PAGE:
You are seeing this message because your web browser does not support basic web standards. Find out more about why this message is appearing and what you can do to make your experience on this site better.

The Harvard Family Research Project separated from the Harvard Graduate School of Education to become the Global Family Research Project as of January 1, 2017. It is no longer affiliated with Harvard University.

Terms of Use ▼

Nicole Yohalem, Karen Pittman, and Alicia Wilson-Ahlstrom from the Forum for Youth Investment provide an overview of program quality assessment tools.

As the landscape of out-of-school time programs for children and youth has expanded and matured, the issue of program quality has moved to the front burner across research, practice, and policy contexts. While the quality of individual programs hinges on the capabilities of local practitioners and the resources available to them, the research community plays several important roles in defining, measuring, and improving quality.

First, research helps demonstrate that quality matters by surfacing connections between levels of program quality and program outcomes. Second, researchers play a critical role, along with evaluators and practitioners, in demonstrating that quality is measurable and in developing tools for measurement. Finally, research helps demonstrate that quality is malleable, by showing that, once named and assessed, specific program features related to quality can be improved over time.¹ This article demonstrates how quality can be measured and offers an overview of the quality assessment tools that are, or will soon be, available to programs that serve young people.

An array of tools is surfacing within different areas of practice across the youth fields that will allow practitioners and researchers in any setting where youth are engaged, from a public park to an after school journalism club, to measure the quality of that setting and the activities available there. The Forum for Youth Investment has collected and reviewed several existing and forthcoming program quality assessment tools, including standards lists and observation and survey instruments used in large-scale evaluations (see Table 1, below). While these tools alone do not reflect a comprehensive scan of the field, they do represent a range of purposes, methodologies, and institutional perspectives.

Table 1 (13KB Acrobat file) shows a high degree of consensus regarding specific elements of program quality. Significantly, this consensus exists despite the fact that the developers of these instruments represent a range of perspectives, including youth employment, after school, camping, and alternative education.

When we looked beneath the scaffolding of each tool listed, we found that quality is generally being defined and measured in terms of three broad areas: youth opportunities, staff practices and supports, and administrative and management policies. Within those areas, we also found significant consistency in the specific quality features included in each instrument.

Table 2 summarizes common constructs across tools reviewed. The specific elements of quality listed align closely with the features of positive developmental settings described by the National Research Council in 2002.² These parallels support the consensus that is building across research and practice communities about what it takes to engage young people and what high quality, supportive settings look and feel like. This consensus signals an important developmental milestone for the youth development field, as discussions about the need to do something for youth shift to analyses of what to do and how to do it.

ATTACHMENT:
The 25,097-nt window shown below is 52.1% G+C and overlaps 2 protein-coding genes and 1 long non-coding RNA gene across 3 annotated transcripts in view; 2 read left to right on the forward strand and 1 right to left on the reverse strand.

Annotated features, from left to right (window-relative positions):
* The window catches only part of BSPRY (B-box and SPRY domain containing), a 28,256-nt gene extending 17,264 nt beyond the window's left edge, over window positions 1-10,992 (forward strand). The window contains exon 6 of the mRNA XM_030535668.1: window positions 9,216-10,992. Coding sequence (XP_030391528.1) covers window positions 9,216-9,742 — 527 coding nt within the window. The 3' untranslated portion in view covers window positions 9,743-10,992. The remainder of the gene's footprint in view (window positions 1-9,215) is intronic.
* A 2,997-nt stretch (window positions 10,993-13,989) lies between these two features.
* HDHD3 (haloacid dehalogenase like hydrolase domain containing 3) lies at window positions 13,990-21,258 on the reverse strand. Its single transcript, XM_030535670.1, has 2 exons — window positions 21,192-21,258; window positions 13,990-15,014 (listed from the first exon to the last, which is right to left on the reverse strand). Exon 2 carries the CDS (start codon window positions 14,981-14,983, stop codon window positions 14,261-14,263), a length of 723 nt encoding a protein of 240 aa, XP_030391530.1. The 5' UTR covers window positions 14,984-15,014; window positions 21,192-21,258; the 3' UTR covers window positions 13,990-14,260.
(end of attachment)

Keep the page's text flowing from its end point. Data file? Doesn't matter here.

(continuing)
Table 2: Features That Define Quality OST Programs

Youth opportunities for...

  • Positive relationships
  • Safety and belonging
  • Exploration and skill building
  • Meaningful involvement
  • Expression/reflection
  • Service and work

Staff practices and supports that promote...

  • Youth as partners
  • Safe, fair environments
  • Supportive relationships
  • Personalized participation
  • Learning opportunities/intentional skill building
  • Continuity within program and across settings

Organizational policies and structures that promote...

  • Consistent, safe, inviting environments
  • High quality staffing
  • Effective leadership and management
  • Range of diverse, interesting, skill-building activities
  • Meaningful linkages with community
  • Youth involvement


Being able to define, measure, and improve youth program quality is critical, and progress made in both research and practice over the past several years is indeed promising. However, while mounting evidence shows that quality indeed matters, is measurable, and is malleable, the bottom line is that quality costs.

The effective development and use of quality assessment tools like those summarized in this article require significant time and resources on the part of the research community and programs themselves. Researchers are making tremendous efforts to refine, adapt, and make assessment tools more widely available; programs are implementing and fine-tuning continuous improvement systems. But, for further progress to be made, the policy and funding communities must recognize the importance of these efforts. Ensuring quality is costly; the costs of not doing so, in a relatively new and rapidly expanding field, are far greater.

¹ Forum for Youth Investment. (2003, July/August). Quality counts. Forum Focus, 1(1).
² Eccles, J., & Gootman, J. A. (Eds.). (2002). Community programs to promote youth development. Washington, DC: National Academy Press.

Nicole Yohalem

Karen Pittman

Alicia Wilson-Ahlstrom

Forum for Youth Investment
The Cady-Lee House
7064 Eastern Avenue, NW
Washington, DC 20012
Tel: 202-207-3333

‹ Previous Article | Table of Contents | Next Article ›

© 2016 Presidents and Fellows of Harvard College
Published by Harvard Family Research Project